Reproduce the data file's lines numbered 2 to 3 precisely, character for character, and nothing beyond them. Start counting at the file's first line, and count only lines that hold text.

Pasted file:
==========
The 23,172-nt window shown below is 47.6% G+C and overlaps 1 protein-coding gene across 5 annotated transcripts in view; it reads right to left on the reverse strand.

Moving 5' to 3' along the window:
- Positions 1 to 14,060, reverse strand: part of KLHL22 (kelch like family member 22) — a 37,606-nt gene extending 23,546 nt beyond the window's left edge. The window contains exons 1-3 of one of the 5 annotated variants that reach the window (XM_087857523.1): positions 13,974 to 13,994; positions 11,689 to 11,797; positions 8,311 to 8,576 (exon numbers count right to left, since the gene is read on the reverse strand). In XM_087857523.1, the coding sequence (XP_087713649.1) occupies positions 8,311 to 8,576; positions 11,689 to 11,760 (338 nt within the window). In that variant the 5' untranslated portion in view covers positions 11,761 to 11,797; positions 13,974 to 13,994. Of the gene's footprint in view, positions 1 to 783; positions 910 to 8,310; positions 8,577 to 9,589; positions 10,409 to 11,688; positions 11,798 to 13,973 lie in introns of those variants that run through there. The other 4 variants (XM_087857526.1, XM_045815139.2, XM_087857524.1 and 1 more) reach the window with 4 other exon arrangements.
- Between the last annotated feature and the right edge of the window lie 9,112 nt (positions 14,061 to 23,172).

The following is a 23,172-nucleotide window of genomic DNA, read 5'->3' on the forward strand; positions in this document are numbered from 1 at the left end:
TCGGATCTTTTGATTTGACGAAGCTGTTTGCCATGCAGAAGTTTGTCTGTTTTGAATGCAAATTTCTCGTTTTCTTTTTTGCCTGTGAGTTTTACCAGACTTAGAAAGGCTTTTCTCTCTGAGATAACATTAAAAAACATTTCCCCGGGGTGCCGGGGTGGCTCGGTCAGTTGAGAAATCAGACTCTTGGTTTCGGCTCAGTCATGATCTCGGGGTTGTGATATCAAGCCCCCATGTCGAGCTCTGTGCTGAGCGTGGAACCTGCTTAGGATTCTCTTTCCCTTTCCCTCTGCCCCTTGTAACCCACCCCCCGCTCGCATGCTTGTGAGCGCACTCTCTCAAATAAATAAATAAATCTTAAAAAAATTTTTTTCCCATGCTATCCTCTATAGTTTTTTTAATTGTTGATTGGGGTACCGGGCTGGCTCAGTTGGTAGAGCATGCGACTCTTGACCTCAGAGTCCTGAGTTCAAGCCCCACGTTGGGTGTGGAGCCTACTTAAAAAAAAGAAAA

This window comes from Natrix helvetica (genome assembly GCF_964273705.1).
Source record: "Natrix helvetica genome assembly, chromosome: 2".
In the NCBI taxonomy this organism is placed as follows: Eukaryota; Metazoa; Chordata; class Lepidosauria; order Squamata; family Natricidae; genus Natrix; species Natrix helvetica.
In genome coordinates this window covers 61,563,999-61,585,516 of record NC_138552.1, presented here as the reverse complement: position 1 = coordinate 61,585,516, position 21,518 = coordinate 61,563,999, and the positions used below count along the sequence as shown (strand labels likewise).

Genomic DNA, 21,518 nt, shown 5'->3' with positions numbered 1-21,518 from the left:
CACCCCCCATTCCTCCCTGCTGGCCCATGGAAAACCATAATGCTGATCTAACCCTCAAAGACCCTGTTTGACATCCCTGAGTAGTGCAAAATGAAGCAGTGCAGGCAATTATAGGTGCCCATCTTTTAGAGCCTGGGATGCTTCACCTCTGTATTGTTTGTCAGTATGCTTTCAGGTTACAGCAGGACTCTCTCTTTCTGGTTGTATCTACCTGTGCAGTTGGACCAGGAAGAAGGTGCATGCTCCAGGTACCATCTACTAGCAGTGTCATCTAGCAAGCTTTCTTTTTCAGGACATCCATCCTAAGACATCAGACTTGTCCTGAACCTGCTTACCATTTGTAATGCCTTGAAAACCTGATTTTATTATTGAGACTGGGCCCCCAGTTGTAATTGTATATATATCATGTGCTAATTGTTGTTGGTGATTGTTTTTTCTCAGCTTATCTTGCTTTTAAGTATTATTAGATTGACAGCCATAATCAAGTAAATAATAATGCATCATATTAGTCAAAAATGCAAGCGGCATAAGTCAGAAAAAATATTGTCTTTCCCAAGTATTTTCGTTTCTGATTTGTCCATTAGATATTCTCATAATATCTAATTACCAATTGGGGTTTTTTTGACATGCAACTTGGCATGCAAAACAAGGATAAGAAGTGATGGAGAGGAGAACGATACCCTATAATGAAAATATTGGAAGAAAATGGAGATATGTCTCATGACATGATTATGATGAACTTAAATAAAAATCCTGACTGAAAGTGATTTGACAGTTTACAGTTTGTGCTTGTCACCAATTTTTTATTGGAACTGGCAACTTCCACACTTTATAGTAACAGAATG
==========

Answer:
Moving 5' to 3' along the window:
- Positions 1 to 14,060, reverse strand: part of KLHL22 (kelch like family member 22) — a 37,606-nt gene extending 23,546 nt beyond the window's left edge. The window contains exons 1-3 of one of the 5 annotated variants that reach the window (XM_087857523.1): positions 13,974 to 13,994; positions 11,689 to 11,797; positions 8,311 to 8,576 (exon numbers count right to left, since the gene is read on the reverse strand). In XM_087857523.1, the coding sequence (XP_087713649.1) occupies positions 8,311 to 8,576; positions 11,689 to 11,760 (338 nt within the window). In that variant the 5' untranslated portion in view covers positions 11,761 to 11,797; positions 13,974 to 13,994. Of the gene's footprint in view, positions 1 to 783; positions 910 to 8,310; positions 8,577 to 9,589; positions 10,409 to 11,688; positions 11,798 to 13,973 lie in introns of those variants that run through there. The other 4 variants (XM_087857526.1, XM_045815139.2, XM_087857524.1 and 1 more) reach the window with 4 other exon arrangements.